Boston • The Jazz fought back to be in a position to win, so most of them were relatively upbeat following a 98-93 loss to the Celtics.
"It’s not that frustrating when you know that you had opportunities to win the game," forward Paul Millsap said. "It wasn’t anything they were doing, it was something we had control over."
Storylines Celtics 98, Jazz 93The Jazz drop their fifth road game.
» Paul Millsap leads the Jazz with 20 points and 12 rebounds, while Al Jefferson adds 13 points and 14 rebounds.
» The Jazz have two games remaining on their East Coast road trip, at Philadelphia and at Washington.
» Rajon Rondo records double-digit assists for the 32nd straight game, moving him closer to John Stockton’s record 37 in 1989.
The Jazz (4-5) had five shots in the final minute to either take the lead or tie the game, but missed them all. While Millsap remained upbeat, Al Jefferson said he would walk out of TD Garden with his head held high and coach Tyrone Corbin was "proud of the way our guys fought," the harshness of the loss sank in for Mo Williams in the corner of the visitors’ locker room.
The Jazz point guard dressed slowly, and softly discussed the final plays of the game with Marvin Williams: Why he short-armed the 3-pointer with seven seconds left, why he didn’t dribble back out before missing a layup with 21 seconds left.
Not that frustrating?
Don’t bother trying to sell that idea to Mo Williams, who took the loss — in what could have been the Jazz’s signature win — as a personal insult.
"I just wish I could have closed it out for us," he said. "But, I’ll take and make that shot — or miss it — time and time again, if I’m in the position. I’ll shoot it with confidence. I have a lot of confidence in my ability."
Late Wednesday, Williams took accountability for the loss on Twitter, saying he made a "couple bad decisions."
Millsap had his second strong outing, following up his 34-point night Monday in Toronto with a team-high 20 points and 12 rebounds. Four other Jazz players reached double figures, including Mo Williams, who finished with 14. However, the point guard spent the rest of the night wondering why he couldn’t make one more basket.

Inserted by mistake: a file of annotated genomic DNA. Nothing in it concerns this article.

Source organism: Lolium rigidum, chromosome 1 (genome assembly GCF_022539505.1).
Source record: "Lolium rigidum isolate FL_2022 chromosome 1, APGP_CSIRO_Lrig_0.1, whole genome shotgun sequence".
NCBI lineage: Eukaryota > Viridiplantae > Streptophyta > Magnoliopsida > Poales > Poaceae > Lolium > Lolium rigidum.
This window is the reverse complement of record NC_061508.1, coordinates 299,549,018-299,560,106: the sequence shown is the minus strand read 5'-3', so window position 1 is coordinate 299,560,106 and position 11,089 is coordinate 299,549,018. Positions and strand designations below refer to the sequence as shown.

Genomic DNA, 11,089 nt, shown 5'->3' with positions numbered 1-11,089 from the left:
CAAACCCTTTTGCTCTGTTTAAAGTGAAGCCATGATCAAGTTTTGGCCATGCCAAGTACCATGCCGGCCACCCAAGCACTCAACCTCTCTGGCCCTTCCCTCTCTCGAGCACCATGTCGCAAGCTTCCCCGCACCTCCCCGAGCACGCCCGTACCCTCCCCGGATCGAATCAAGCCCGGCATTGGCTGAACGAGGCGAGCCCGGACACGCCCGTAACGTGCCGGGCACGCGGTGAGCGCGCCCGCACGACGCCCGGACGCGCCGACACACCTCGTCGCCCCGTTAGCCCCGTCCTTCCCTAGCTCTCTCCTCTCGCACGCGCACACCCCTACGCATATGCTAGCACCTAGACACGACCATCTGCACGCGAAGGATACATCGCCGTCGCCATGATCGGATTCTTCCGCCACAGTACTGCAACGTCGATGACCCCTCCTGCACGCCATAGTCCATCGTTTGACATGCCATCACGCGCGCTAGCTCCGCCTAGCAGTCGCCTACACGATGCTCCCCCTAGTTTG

Williams had the ball with 32 seconds left, but rather than play for a 2-for-1 situation, held on to the ball. The result was the missed layup he replayed in his mind, over and over.
"Playing back the first shot with my head," he said. "I don’t know. I think … I don’t know. It felt like I was moving too fast for some reason. The play we drew up kind of broke down."
The Jazz sustained several runs by the Celtics, who got help from all corners. Paul Pierce led all scorers with 23 points, but both Leandro Barbosa and Jeff Green added 16 points off the bench for Boston.
The Celtics led by six points with 7:09 remaining, but the Jazz rallied. An 18-footer by Jefferson with 1:55 left in the fourth tied the game at 93, and momentum seemed to be in the Jazz’s favor.
But they would not score again.
"Boston is tough to score on when they set up their defense," said Jefferson, who played for the Celtics from 2004-07. "I think for the most part we still had a chance to win; that’s all you can ask for. It’s a great team on their own floor. Just missed some big shots that really could have helped us."
The Jazz dipped below .500 after evening their record with a triple-overtime victory Monday in Toronto. However, with two games remaining on this four-game East Coast road trip, the more concerning trend is that each of those losses came away from EnergySolutions Arena. Corbin insists that the Jazz, who are 3-0 at home, are taking these losses and channeling them toward future success.
"This is a good team," he said of the Celtics, "and this is a good lesson for us to learn how to play on the road."
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